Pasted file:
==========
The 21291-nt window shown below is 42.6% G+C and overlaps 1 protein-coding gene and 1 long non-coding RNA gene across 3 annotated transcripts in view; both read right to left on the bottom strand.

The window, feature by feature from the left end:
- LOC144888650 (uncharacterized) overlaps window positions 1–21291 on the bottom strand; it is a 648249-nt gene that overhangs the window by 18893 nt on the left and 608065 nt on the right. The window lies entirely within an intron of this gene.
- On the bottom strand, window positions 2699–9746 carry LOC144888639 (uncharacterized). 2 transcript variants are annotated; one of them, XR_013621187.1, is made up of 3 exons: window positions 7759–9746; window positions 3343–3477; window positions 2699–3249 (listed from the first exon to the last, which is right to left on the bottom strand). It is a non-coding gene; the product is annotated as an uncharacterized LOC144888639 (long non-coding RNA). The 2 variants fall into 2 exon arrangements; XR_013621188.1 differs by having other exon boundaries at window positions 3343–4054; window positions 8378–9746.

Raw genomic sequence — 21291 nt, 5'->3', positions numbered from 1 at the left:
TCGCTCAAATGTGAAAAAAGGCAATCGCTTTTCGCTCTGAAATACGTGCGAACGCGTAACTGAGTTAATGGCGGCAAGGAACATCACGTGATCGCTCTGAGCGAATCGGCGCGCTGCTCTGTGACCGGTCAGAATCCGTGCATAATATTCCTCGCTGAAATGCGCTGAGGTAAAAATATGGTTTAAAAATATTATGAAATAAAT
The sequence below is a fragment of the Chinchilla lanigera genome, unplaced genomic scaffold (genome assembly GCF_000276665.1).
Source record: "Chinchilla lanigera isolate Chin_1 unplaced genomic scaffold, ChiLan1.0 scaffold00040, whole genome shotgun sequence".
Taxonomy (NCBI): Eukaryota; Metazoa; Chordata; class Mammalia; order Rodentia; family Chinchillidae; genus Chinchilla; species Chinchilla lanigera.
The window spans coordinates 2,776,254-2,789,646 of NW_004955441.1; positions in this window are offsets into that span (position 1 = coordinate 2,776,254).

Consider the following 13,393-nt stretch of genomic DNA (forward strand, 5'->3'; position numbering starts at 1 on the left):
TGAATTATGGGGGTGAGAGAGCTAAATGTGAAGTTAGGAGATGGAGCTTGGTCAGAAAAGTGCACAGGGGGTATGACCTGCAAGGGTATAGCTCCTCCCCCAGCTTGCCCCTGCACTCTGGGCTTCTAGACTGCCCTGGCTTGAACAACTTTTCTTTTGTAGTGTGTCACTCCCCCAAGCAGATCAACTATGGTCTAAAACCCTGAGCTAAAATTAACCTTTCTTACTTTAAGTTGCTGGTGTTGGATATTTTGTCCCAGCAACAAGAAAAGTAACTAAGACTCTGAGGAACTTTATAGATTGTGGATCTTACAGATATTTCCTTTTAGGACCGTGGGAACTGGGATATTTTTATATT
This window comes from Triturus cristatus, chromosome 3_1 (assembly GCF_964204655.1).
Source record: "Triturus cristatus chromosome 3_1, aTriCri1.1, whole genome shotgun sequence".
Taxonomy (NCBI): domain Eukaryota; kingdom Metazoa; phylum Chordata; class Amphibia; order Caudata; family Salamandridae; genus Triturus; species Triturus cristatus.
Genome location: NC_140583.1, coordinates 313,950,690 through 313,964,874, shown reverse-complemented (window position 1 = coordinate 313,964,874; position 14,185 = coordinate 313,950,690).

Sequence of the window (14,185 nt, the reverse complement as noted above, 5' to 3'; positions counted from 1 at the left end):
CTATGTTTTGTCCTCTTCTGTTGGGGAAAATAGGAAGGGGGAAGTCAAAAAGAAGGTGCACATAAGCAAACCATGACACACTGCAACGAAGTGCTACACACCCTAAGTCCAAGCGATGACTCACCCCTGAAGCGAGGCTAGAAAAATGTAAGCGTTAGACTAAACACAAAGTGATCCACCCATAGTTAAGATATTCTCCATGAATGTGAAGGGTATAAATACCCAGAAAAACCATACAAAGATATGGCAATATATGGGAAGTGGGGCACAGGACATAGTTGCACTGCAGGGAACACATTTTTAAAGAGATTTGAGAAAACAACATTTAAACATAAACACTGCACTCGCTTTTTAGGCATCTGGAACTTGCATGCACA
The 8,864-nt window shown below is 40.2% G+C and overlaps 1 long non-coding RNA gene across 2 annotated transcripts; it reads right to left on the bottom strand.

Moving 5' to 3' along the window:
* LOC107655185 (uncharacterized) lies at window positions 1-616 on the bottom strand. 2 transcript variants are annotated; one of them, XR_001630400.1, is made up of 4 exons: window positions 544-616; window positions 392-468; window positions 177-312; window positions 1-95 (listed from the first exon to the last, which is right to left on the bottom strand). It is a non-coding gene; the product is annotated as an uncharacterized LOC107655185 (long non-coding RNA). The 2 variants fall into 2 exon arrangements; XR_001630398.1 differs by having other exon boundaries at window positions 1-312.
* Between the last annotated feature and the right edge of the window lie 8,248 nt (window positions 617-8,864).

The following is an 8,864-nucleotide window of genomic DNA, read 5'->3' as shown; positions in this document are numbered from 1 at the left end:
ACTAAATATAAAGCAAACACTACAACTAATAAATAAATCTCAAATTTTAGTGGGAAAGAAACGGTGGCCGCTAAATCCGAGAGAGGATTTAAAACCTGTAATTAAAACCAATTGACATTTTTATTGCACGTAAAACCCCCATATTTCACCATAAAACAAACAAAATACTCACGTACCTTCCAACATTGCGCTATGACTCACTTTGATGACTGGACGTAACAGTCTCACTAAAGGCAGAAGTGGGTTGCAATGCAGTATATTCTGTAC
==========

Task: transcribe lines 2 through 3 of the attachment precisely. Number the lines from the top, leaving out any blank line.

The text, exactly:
The window, feature by feature from the left end:
- LOC144888650 (uncharacterized) overlaps window positions 1–21291 on the bottom strand; it is a 648249-nt gene that overhangs the window by 18893 nt on the left and 608065 nt on the right. The window lies entirely within an intron of this gene.